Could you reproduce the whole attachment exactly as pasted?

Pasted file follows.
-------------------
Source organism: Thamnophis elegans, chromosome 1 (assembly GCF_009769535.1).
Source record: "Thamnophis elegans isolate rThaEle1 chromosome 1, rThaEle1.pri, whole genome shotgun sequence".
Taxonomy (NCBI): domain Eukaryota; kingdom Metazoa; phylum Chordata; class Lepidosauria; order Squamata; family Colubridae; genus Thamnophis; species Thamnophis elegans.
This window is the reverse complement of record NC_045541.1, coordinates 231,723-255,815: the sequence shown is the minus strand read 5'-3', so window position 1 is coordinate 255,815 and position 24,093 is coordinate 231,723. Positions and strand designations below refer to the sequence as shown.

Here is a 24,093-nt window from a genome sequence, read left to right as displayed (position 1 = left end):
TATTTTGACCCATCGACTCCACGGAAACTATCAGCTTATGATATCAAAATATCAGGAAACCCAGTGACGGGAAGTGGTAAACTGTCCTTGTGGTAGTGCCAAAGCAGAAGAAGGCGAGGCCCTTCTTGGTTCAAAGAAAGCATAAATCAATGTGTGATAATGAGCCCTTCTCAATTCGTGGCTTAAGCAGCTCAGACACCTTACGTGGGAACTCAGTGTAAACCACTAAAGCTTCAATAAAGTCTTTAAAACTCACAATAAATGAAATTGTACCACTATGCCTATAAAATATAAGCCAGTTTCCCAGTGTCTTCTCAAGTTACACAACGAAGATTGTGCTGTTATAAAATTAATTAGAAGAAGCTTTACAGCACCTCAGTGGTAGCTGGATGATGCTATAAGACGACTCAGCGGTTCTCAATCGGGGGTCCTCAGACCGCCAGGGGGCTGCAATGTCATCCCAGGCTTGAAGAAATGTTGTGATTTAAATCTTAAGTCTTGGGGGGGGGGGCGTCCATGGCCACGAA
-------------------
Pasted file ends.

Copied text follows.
Source organism: Thamnophis elegans, chromosome 1 (assembly GCF_009769535.1).
Source record: "Thamnophis elegans isolate rThaEle1 chromosome 1, rThaEle1.pri, whole genome shotgun sequence".
Taxonomy (NCBI): domain Eukaryota; kingdom Metazoa; phylum Chordata; class Lepidosauria; order Squamata; family Colubridae; genus Thamnophis; species Thamnophis elegans.
This window is the reverse complement of record NC_045541.1, coordinates 231,723-255,815: the sequence shown is the minus strand read 5'-3', so window position 1 is coordinate 255,815 and position 24,093 is coordinate 231,723. Positions and strand designations below refer to the sequence as shown.

Here is a 24,093-nt window from a genome sequence, read left to right as displayed (position 1 = left end):
TATTTTGACCCATCGACTCCACGGAAACTATCAGCTTATGATATCAAAATATCAGGAAACCCAGTGACGGGAAGTGGTAAACTGTCCTTGTGGTAGTGCCAAAGCAGAAGAAGGCGAGGCCCTTCTTGGTTCAAAGAAAGCATAAATCAATGTGTGATAATGAGCCCTTCTCAATTCGTGGCTTAAGCAGCTCAGACACCTTACGTGGGAACTCAGTGTAAACCACTAAAGCTTCAATAAAGTCTTTAAAACTCACAATAAATGAAATTGTACCACTATGCCTATAAAATATAAGCCAGTTTCCCAGTGTCTTCTCAAGTTACACAACGAAGATTGTGCTGTTATAAAATTAATTAGAAGAAGCTTTACAGCACCTCAGTGGTAGCTGGATGATGCTATAAGACGACTCAGCGGTTCTCAATCGGGGGTCCTCAGACCGCCAGGGGGCTGCAATGTCATCCCAGGCTTGAAGAAATGTTGTGATTTAAATCTTAAGTCTTGGGGGGGGGGGCGTCCATGGCCACGAA